The Best Kitchen Knives to Make Meal Prep Faster

The Best Kitchen Knives to Make Meal Prep Faster

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Meal prep can be a lifesaver. It takes the guesswork out of your nutrition, and keeps you from hitting the drive-thru after a long day at work. But there’s a downside to batch-prepping your meals: Chopping a week’s worth of fruits, veggies, and meat can get tedious. Want to make the task go faster? Make sure you have the right knives for the job. Here’s how to find the best kitchen knives for your weekly meal prep.

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3 Types of Knives You Need in Your Kitchen

A knife block can be helpful, but if you’re short on storage space, you can really get away with three basic kitchen knives. Add these to your list of essential cooking tools and you’re ready to chop, slice, and dice with ease.

1. Chef’s knife

victorinox pro chef's knife | best kitchen knives

A high-quality chef’s knife “is the multipurpose unicorn of the kitchen,” says Shanna Robinson, a chef and wellness educator. This knife can handle pretty much any type of knife cut you need to do for your meal prep.

The blades of a chef’s knife can be made with a variety of metals, but Robinson recommends looking for one made from carbon steel, since it’s durable and easy to sharpen. Here are three of the best chef’s knives:

2. Serrated knife

mercer culinary millenia bread knife

A serrated knife is made with tooth-like edges on the blade. This is the best kitchen knife to have on hand when you need to cut a loaf of crusty bread — the serrations will saw through the crust without squishing the soft bread inside. Serrated knives are also helpful for slicing fragile foods, like tomatoes.

Look for a serrated knife made from durable materials like carbon steel, stainless steel, or a hybrid of metals. Here are two to try:

3. Paring knife

kuhn rikon paring knife | best kitchen knives

Think of a paring knife as a mini version of a chef’s knife. Its small blade is perfect for delicate cuts, like deveining shrimp or peeling fruits and vegetables. Here are two great options:

 

Should I Buy One Knife or a Set?

If you have room in your kitchen — and your budget — you may want to consider a knife set. Not only will you get greater variety, but these sets often include a knife block, which makes storage and organization easier.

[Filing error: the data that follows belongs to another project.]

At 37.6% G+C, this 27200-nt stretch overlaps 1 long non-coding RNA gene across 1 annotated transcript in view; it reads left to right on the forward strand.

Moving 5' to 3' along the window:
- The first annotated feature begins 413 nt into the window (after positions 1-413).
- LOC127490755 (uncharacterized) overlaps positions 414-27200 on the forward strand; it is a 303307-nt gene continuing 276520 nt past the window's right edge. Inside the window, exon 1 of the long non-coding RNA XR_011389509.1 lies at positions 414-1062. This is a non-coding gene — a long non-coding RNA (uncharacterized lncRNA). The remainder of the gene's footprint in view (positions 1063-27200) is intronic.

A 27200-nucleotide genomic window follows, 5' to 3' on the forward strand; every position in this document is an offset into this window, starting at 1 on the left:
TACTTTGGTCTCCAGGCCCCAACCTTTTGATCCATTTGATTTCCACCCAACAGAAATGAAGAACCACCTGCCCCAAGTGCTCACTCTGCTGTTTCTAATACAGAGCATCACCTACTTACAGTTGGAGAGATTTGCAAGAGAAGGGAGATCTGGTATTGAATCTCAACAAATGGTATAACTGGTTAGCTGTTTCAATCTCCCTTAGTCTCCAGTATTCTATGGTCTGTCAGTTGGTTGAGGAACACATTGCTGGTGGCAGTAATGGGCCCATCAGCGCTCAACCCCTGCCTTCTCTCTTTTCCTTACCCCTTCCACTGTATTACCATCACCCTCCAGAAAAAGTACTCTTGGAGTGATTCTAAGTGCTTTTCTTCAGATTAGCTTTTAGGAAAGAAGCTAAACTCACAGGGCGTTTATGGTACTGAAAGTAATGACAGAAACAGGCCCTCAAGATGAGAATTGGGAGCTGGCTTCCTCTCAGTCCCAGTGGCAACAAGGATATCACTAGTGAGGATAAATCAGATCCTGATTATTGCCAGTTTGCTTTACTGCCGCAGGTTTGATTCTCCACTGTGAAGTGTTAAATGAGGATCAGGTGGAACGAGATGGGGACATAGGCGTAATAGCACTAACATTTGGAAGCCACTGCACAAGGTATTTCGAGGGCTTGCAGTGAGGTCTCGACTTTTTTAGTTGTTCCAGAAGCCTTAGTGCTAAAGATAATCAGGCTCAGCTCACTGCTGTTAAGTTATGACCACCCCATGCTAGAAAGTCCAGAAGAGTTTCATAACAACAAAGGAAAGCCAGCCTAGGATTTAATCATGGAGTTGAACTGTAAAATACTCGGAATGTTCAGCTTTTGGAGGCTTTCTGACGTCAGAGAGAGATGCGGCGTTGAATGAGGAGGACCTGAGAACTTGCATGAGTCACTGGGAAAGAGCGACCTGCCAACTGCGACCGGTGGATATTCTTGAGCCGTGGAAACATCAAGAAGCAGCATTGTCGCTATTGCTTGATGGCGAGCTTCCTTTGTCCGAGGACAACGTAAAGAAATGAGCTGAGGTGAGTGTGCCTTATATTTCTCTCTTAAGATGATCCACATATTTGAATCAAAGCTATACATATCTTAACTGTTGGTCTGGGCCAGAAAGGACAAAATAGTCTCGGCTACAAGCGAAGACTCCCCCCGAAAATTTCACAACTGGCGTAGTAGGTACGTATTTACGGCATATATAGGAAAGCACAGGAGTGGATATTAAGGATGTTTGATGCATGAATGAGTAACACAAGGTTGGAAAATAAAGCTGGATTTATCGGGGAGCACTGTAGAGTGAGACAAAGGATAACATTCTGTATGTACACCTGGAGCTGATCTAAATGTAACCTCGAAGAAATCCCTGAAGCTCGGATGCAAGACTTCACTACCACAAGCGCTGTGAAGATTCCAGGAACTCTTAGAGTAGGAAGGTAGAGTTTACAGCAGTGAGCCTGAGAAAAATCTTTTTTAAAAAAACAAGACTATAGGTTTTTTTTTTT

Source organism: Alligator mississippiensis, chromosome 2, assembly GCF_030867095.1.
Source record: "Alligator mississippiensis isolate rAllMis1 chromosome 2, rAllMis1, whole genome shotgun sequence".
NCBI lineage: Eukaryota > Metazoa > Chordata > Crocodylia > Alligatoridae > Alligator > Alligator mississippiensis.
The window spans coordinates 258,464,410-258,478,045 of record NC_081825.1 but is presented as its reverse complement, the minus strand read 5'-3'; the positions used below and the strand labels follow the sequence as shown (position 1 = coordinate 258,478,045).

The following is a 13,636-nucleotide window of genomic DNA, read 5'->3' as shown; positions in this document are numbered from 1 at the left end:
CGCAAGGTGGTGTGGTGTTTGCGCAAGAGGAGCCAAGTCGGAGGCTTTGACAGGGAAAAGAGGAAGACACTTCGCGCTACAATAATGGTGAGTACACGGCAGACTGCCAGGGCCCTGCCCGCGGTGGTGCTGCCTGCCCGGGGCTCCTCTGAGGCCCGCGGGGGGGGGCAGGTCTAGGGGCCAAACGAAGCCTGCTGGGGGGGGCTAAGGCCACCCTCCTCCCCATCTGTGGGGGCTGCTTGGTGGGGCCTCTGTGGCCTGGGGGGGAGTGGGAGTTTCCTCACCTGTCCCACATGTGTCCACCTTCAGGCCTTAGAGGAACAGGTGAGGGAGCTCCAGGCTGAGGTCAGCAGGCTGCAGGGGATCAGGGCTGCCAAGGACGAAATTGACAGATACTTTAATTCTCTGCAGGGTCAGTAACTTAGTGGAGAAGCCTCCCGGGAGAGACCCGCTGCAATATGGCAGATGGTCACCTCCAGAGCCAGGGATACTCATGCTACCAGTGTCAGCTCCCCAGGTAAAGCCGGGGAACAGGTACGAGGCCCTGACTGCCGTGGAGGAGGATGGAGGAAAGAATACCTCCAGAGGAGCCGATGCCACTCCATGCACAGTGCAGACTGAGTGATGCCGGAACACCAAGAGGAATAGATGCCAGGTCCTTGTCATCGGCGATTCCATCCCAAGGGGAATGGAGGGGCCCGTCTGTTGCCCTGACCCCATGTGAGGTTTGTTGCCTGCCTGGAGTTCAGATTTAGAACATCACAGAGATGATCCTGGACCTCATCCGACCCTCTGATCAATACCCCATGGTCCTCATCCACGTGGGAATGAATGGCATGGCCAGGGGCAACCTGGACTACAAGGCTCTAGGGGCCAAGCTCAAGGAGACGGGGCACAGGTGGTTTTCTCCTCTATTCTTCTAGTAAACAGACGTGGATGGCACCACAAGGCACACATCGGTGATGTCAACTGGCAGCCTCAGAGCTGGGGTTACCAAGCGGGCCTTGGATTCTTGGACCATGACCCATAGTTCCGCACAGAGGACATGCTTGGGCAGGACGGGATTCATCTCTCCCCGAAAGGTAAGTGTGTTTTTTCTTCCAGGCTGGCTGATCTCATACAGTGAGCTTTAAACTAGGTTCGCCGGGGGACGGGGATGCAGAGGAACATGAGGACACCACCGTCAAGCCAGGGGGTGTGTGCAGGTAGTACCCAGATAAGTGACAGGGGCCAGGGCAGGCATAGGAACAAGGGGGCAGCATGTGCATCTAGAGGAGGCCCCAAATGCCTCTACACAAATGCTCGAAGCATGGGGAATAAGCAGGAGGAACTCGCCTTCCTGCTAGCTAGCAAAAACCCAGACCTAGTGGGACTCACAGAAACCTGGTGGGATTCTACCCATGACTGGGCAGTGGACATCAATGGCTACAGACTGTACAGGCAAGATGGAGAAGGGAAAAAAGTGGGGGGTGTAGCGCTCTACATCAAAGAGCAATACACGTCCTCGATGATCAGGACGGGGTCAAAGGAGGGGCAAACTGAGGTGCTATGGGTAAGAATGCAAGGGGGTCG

“A set is a time saver when you don’t have to search in an overloaded drawer,” says Yannick Tirbois, executive chef instructor at Le Cordon Bleu Shanghai and co-founder of Culinary Ambition. “They also help avoid damaging or scratching your knives and preserve the quality. Most of all, it is much safer as you can’t mistakenly grab the knife by its blade and get injured.”

Here are three of the best knife block sets.

 

How to Test a Knife to Know It’s Good

A sharp and durable blade is important, of course — but when you’re shopping for the best kitchen knives, don’t overlook the handle. “A knife is the extension of your arm,” Tirbois says. “The handle should feel natural in your hand, and the grip should be solid, consistent, and non-slip.”

A good handle will enhance your grip so you can manipulate the blade safely, Tirbois adds. So your best bet is to hold a few different knives to figure out which brands feel best in your hands.

 

Should I Buy a Knife Sharpener?

unpictured person sharpening knife | best kitchen knives

Yes, a knife sharpener is a must if you invest in high-quality kitchen knives, says Gianna Stanley, a private chef based in New York City.

But is a built-in knife sharpener good enough, or should you buy a separate sharpener? That depends on how serious you are about honing (see what we did there?) your knife-sharpening skills.

The basic knife sharpener included with most knife sets is enough to sharpen many knives. But, Stanley adds, “If you have patience and a willingness to learn, you can get the best sharpening from a whetstone.” You can also invest in professional knife-sharpening if you’d rather leave it to the experts.

And dishwashers can dull even the sharpest of blades — so even if your knives are dishwasher safe, washing them by hand can cut down on how often you need to sharpen them.

About

Meagan Morris a writer specializing in all things related to health and wellness. Her work has been featured in The Atlantic, Yahoo Health, Cosmopolitan, SELF, and Women's Health, among others. Learn more at meaganleamorris.com.